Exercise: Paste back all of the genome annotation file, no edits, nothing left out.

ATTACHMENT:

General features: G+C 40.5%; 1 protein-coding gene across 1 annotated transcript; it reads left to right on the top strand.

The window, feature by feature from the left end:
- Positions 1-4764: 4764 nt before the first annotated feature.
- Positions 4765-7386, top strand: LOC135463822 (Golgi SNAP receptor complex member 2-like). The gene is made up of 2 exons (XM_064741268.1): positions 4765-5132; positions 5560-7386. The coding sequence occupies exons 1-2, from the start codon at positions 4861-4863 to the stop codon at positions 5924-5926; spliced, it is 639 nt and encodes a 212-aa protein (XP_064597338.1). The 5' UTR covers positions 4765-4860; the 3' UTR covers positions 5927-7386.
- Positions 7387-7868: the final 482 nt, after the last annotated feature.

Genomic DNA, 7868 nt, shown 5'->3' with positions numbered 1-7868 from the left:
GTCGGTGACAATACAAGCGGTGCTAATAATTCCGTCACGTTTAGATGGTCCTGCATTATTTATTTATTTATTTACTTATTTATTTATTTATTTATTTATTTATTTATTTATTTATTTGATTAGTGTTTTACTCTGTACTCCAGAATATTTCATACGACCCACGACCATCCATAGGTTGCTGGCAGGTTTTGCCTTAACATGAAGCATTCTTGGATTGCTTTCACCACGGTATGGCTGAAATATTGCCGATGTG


General features: G+C 40.5%; 1 protein-coding gene across 1 annotated transcript; it reads left to right on the top strand.

The window, feature by feature from the left end:
- Positions 1-4764: 4764 nt before the first annotated feature.
- Positions 4765-7386, top strand: LOC135463822 (Golgi SNAP receptor complex member 2-like). The gene is made up of 2 exons (XM_064741268.1): positions 4765-5132; positions 5560-7386. The coding sequence occupies exons 1-2, from the start codon at positions 4861-4863 to the stop codon at positions 5924-5926; spliced, it is 639 nt and encodes a 212-aa protein (XP_064597338.1). The 5' UTR covers positions 4765-4860; the 3' UTR covers positions 5927-7386.
- Positions 7387-7868: the final 482 nt, after the last annotated feature.

Genomic DNA, 7868 nt, shown 5'->3' with positions numbered 1-7868 from the left:
GTCGGTGACAATACAAGCGGTGCTAATAATTCCGTCACGTTTAGATGGTCCTGCATTATTTATTTATTTATTTACTTATTTATTTATTTATTTATTTATTTATTTATTTATTTATTTGATTAGTGTTTTACTCTGTACTCCAGAATATTTCATACGACCCACGACCATCCATAGGTTGCTGGCAGGTTTTGCCTTAACATGAAGCATTCTTGGATTGCTTTCACCACGGTATGGCTGAAATATTGCCGATGTG